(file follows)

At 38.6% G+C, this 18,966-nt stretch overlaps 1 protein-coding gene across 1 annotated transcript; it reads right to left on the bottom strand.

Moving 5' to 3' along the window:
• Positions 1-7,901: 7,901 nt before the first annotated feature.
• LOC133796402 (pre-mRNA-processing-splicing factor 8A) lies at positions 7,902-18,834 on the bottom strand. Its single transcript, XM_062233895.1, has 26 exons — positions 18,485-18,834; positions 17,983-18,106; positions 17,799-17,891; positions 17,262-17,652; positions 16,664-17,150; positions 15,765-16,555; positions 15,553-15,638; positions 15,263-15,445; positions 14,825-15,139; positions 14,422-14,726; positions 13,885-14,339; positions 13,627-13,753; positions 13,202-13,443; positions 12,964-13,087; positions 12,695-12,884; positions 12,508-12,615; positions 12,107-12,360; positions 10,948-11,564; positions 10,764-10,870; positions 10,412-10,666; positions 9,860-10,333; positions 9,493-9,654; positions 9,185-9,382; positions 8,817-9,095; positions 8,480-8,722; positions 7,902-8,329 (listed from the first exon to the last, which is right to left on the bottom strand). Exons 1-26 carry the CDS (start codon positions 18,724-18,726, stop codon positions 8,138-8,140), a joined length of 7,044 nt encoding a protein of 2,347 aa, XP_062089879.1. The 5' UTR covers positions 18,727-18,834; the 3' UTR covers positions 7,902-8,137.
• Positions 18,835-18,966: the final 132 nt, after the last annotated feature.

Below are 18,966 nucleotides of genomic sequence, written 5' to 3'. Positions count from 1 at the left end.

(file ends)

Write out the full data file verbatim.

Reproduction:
At 38.6% G+C, this 18,966-nt stretch overlaps 1 protein-coding gene across 1 annotated transcript; it reads right to left on the bottom strand.

Moving 5' to 3' along the window:
• Positions 1-7,901: 7,901 nt before the first annotated feature.
• LOC133796402 (pre-mRNA-processing-splicing factor 8A) lies at positions 7,902-18,834 on the bottom strand. Its single transcript, XM_062233895.1, has 26 exons — positions 18,485-18,834; positions 17,983-18,106; positions 17,799-17,891; positions 17,262-17,652; positions 16,664-17,150; positions 15,765-16,555; positions 15,553-15,638; positions 15,263-15,445; positions 14,825-15,139; positions 14,422-14,726; positions 13,885-14,339; positions 13,627-13,753; positions 13,202-13,443; positions 12,964-13,087; positions 12,695-12,884; positions 12,508-12,615; positions 12,107-12,360; positions 10,948-11,564; positions 10,764-10,870; positions 10,412-10,666; positions 9,860-10,333; positions 9,493-9,654; positions 9,185-9,382; positions 8,817-9,095; positions 8,480-8,722; positions 7,902-8,329 (listed from the first exon to the last, which is right to left on the bottom strand). Exons 1-26 carry the CDS (start codon positions 18,724-18,726, stop codon positions 8,138-8,140), a joined length of 7,044 nt encoding a protein of 2,347 aa, XP_062089879.1. The 5' UTR covers positions 18,727-18,834; the 3' UTR covers positions 7,902-8,137.
• Positions 18,835-18,966: the final 132 nt, after the last annotated feature.

Below are 18,966 nucleotides of genomic sequence, written 5' to 3'. Positions count from 1 at the left end.